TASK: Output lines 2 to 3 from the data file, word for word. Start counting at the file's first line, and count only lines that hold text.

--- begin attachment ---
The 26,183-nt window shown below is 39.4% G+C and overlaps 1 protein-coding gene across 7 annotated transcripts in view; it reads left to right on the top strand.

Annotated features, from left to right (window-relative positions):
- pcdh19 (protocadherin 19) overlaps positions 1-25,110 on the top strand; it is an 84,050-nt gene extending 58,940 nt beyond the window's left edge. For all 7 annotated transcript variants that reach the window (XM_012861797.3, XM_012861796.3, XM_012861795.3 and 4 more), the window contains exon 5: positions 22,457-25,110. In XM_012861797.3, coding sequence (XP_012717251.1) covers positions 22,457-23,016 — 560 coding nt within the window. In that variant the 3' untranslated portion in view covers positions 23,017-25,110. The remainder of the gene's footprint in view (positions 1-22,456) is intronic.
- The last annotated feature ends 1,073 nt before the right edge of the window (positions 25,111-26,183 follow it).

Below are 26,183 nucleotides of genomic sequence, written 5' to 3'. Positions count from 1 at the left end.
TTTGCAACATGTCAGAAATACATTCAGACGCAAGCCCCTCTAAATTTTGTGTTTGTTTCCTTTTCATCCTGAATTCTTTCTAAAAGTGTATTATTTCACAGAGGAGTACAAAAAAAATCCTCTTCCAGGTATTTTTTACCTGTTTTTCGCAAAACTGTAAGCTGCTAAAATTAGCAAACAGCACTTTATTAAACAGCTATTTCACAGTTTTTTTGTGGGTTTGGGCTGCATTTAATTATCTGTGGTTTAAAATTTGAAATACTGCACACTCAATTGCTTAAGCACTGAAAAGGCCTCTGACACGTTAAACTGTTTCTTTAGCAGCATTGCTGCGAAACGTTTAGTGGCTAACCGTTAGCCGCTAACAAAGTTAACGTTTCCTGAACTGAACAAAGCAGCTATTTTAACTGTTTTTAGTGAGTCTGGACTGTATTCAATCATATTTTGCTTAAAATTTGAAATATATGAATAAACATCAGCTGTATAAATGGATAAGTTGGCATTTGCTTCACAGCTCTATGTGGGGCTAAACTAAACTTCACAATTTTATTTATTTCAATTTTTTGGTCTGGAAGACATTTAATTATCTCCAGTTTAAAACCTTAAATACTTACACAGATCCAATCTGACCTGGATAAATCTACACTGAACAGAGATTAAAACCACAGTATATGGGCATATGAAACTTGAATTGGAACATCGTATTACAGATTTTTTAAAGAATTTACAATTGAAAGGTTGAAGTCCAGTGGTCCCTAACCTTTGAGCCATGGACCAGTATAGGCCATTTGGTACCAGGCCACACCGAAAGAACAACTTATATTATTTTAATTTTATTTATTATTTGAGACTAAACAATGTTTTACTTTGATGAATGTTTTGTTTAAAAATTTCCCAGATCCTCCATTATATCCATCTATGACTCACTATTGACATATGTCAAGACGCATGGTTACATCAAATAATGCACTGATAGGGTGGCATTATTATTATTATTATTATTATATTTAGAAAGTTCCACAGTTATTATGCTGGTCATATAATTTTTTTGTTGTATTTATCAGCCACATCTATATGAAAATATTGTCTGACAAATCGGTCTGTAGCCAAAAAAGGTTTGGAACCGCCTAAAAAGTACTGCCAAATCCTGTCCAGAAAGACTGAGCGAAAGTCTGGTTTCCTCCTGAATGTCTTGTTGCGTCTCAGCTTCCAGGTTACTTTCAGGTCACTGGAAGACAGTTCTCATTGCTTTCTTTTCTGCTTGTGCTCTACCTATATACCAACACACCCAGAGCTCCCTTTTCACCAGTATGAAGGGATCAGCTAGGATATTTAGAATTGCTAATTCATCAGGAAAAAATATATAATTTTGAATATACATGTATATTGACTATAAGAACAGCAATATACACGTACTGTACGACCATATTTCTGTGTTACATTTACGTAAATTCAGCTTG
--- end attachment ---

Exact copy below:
Annotated features, from left to right (window-relative positions):
- pcdh19 (protocadherin 19) overlaps positions 1-25,110 on the top strand; it is an 84,050-nt gene extending 58,940 nt beyond the window's left edge. For all 7 annotated transcript variants that reach the window (XM_012861797.3, XM_012861796.3, XM_012861795.3 and 4 more), the window contains exon 5: positions 22,457-25,110. In XM_012861797.3, coding sequence (XP_012717251.1) covers positions 22,457-23,016 — 560 coding nt within the window. In that variant the 3' untranslated portion in view covers positions 23,017-25,110. The remainder of the gene's footprint in view (positions 1-22,456) is intronic.